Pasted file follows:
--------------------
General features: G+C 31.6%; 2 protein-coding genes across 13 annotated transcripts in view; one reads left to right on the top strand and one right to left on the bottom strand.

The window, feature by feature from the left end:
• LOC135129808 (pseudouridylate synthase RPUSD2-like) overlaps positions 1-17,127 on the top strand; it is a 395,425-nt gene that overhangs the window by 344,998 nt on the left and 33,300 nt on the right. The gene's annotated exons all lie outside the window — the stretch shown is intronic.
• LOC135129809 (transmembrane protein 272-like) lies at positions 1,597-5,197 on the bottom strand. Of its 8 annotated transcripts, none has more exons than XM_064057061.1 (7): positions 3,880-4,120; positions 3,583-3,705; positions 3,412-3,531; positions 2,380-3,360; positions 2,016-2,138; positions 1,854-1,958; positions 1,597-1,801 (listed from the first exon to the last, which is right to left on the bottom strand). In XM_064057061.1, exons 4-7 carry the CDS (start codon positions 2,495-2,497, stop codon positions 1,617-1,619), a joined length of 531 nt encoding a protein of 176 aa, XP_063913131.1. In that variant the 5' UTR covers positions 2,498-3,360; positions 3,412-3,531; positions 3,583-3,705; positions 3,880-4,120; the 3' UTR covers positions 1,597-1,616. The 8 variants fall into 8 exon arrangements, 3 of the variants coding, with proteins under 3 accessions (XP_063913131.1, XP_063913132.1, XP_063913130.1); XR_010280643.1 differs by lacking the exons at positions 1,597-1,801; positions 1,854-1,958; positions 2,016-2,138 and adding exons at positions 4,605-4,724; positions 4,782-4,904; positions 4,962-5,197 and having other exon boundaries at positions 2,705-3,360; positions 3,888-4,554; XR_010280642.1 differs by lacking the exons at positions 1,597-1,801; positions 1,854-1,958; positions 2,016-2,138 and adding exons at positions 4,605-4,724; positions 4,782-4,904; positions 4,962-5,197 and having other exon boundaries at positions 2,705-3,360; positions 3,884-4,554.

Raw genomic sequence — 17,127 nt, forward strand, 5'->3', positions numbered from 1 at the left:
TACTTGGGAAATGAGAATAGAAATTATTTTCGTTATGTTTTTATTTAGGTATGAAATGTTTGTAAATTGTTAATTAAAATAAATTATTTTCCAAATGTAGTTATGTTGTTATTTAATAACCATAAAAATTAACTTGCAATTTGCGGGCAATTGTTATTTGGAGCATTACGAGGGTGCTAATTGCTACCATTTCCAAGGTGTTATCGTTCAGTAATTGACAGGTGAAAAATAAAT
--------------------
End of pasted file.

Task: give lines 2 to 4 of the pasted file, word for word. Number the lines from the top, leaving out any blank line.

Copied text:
The window, feature by feature from the left end:
• LOC135129808 (pseudouridylate synthase RPUSD2-like) overlaps positions 1-17,127 on the top strand; it is a 395,425-nt gene that overhangs the window by 344,998 nt on the left and 33,300 nt on the right. The gene's annotated exons all lie outside the window — the stretch shown is intronic.
• LOC135129809 (transmembrane protein 272-like) lies at positions 1,597-5,197 on the bottom strand. Of its 8 annotated transcripts, none has more exons than XM_064057061.1 (7): positions 3,880-4,120; positions 3,583-3,705; positions 3,412-3,531; positions 2,380-3,360; positions 2,016-2,138; positions 1,854-1,958; positions 1,597-1,801 (listed from the first exon to the last, which is right to left on the bottom strand). In XM_064057061.1, exons 4-7 carry the CDS (start codon positions 2,495-2,497, stop codon positions 1,617-1,619), a joined length of 531 nt encoding a protein of 176 aa, XP_063913131.1. In that variant the 5' UTR covers positions 2,498-3,360; positions 3,412-3,531; positions 3,583-3,705; positions 3,880-4,120; the 3' UTR covers positions 1,597-1,616. The 8 variants fall into 8 exon arrangements, 3 of the variants coding, with proteins under 3 accessions (XP_063913131.1, XP_063913132.1, XP_063913130.1); XR_010280643.1 differs by lacking the exons at positions 1,597-1,801; positions 1,854-1,958; positions 2,016-2,138 and adding exons at positions 4,605-4,724; positions 4,782-4,904; positions 4,962-5,197 and having other exon boundaries at positions 2,705-3,360; positions 3,888-4,554; XR_010280642.1 differs by lacking the exons at positions 1,597-1,801; positions 1,854-1,958; positions 2,016-2,138 and adding exons at positions 4,605-4,724; positions 4,782-4,904; positions 4,962-5,197 and having other exon boundaries at positions 2,705-3,360; positions 3,884-4,554.